The initiative aims to increase the number of qualified teachers by making teaching both an attractive job prospect for promising young professionals and a life-long learning experience. It puts an emphasis on teachers in basic education acquiring and transmitting digital and green skills – skills that will enable students in tomorrow’s world to plug into the opportunities of the digital transformation, and engage them in the preservation of our planet. The initiative will also cover teaching in crisis contexts.

The Regional Teachers’ Initiative is open to all countries in sub-Saharan Africa through continental, sub-regional and multi-country actions, and North African countries are able to participate in some activities.

The European Union and EU Member States – Belgium, Germany, Finland, and France – will work with the African Union and African countries, as well as UNESCO, to build up an inclusive, motivated and competent teacher workforce and harness the demographic dividend.

Well-trained and motivated teachers are key to improving learning outcomes, transforming education systems, and accelerating progress towards Sustainable Development Goal 4, Quality Education.

The EU and its Member States in a Team Europe approach, are a key partner for quality education worldwide. Investments in education in Sub-Saharan Africa, Latin America and the Caribbean and Asia and the Pacific will rise to more than €6 billion by 2027, focusing on quality teachers, 21st century life and work skills, inclusive and equitable education systems, opportunity driven vocational education and training, and higher education and mobility.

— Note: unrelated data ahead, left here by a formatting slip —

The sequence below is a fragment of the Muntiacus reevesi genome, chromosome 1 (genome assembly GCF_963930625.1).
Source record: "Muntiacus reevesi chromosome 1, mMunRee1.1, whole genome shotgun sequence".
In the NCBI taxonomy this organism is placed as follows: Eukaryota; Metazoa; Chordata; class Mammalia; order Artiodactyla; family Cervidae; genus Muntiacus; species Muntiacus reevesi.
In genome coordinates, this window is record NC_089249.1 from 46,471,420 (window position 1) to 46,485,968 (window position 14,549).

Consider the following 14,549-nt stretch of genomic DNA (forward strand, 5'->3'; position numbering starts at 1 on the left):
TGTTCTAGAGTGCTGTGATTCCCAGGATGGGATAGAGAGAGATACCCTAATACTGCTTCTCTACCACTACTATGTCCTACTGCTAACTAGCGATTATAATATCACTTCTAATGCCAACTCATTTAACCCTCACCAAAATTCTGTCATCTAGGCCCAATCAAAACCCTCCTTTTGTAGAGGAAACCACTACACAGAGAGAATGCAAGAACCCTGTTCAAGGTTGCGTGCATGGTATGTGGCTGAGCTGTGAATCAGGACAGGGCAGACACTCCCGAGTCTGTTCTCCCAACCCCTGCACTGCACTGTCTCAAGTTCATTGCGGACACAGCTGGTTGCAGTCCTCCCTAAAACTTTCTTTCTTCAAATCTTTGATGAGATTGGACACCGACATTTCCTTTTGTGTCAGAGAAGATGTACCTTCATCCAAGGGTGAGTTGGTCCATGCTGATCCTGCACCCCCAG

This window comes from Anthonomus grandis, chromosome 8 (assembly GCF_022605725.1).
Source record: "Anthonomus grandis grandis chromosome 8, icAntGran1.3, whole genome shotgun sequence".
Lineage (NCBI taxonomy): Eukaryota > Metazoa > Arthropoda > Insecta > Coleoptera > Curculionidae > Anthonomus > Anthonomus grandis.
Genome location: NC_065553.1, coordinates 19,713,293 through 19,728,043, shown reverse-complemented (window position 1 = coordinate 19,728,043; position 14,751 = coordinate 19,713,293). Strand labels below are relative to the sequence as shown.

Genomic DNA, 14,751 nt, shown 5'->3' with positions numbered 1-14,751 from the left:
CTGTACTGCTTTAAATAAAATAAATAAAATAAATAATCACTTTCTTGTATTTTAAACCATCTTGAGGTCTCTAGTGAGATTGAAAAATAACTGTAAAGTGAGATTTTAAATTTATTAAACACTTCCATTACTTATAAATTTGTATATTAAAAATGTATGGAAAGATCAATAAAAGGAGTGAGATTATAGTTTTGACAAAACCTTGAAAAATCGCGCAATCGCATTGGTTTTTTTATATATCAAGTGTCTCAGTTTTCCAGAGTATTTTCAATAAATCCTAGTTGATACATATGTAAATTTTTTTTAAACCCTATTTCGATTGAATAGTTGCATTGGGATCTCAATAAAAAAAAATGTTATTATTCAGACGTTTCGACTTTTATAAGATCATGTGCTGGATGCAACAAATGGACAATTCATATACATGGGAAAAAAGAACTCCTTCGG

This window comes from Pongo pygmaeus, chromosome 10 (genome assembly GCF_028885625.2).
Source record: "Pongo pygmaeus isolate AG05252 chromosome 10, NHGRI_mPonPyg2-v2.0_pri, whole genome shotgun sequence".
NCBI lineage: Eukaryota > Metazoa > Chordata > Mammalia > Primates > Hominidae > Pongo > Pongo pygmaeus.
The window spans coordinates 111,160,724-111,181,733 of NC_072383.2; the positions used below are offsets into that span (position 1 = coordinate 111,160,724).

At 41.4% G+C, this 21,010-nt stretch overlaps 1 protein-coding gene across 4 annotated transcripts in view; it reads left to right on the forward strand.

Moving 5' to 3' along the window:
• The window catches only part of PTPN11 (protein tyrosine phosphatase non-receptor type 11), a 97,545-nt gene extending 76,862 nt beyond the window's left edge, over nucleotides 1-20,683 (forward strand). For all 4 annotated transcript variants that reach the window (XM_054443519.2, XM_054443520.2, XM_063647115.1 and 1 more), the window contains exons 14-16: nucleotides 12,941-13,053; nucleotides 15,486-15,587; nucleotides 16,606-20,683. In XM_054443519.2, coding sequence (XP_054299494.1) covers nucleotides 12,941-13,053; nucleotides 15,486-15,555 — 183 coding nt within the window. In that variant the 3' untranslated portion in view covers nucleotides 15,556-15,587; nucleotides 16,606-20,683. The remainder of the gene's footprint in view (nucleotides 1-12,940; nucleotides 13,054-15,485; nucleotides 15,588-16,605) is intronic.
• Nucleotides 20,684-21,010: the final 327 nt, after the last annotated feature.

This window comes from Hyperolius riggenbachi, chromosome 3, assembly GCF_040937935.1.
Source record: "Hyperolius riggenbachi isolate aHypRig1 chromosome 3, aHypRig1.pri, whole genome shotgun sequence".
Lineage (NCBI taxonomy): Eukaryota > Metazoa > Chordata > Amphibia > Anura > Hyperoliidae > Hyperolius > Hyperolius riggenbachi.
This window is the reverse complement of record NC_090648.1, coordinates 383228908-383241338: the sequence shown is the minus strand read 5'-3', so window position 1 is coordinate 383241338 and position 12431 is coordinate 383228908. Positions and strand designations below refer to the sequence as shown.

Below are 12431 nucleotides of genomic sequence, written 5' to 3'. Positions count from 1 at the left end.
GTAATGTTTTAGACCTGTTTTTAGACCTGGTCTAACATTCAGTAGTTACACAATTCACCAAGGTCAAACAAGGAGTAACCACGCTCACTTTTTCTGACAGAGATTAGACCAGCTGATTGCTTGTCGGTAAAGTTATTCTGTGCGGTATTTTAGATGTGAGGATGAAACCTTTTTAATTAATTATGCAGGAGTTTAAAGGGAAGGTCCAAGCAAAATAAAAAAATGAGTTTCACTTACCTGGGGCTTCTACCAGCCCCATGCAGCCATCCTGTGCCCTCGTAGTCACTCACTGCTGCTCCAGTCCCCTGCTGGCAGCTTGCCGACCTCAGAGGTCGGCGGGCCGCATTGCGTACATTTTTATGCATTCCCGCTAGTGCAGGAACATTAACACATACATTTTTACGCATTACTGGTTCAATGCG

The EU has stringent checks and balances when dishing out vast sums of money, it expects copious amounts of reports to justify the spending. However, one hopes the process to shape teachers on the continent is not slowed down by bureaucracy.

Governments of Africa benefiting from this largesse should show results that matter instead of ticking the balance sheet box. That way we would know through the Continent’s human capital, its teachers, Africa is putting the money to good use.

Otherwise, the EU may as well turn its attention to the Ukraine ravaged by an unnecessary war affecting children and their education, or the mindless of Afghanistan, where women are almost relegated to slaves, not allowed an education. Africa had better make this count.

Edwin Naidu heads up Higher Education Media Services – a social enterprise start-up involved in education in South Africa and the African Continent.

This article was written exclusively for The African. To republish, see terms and conditions.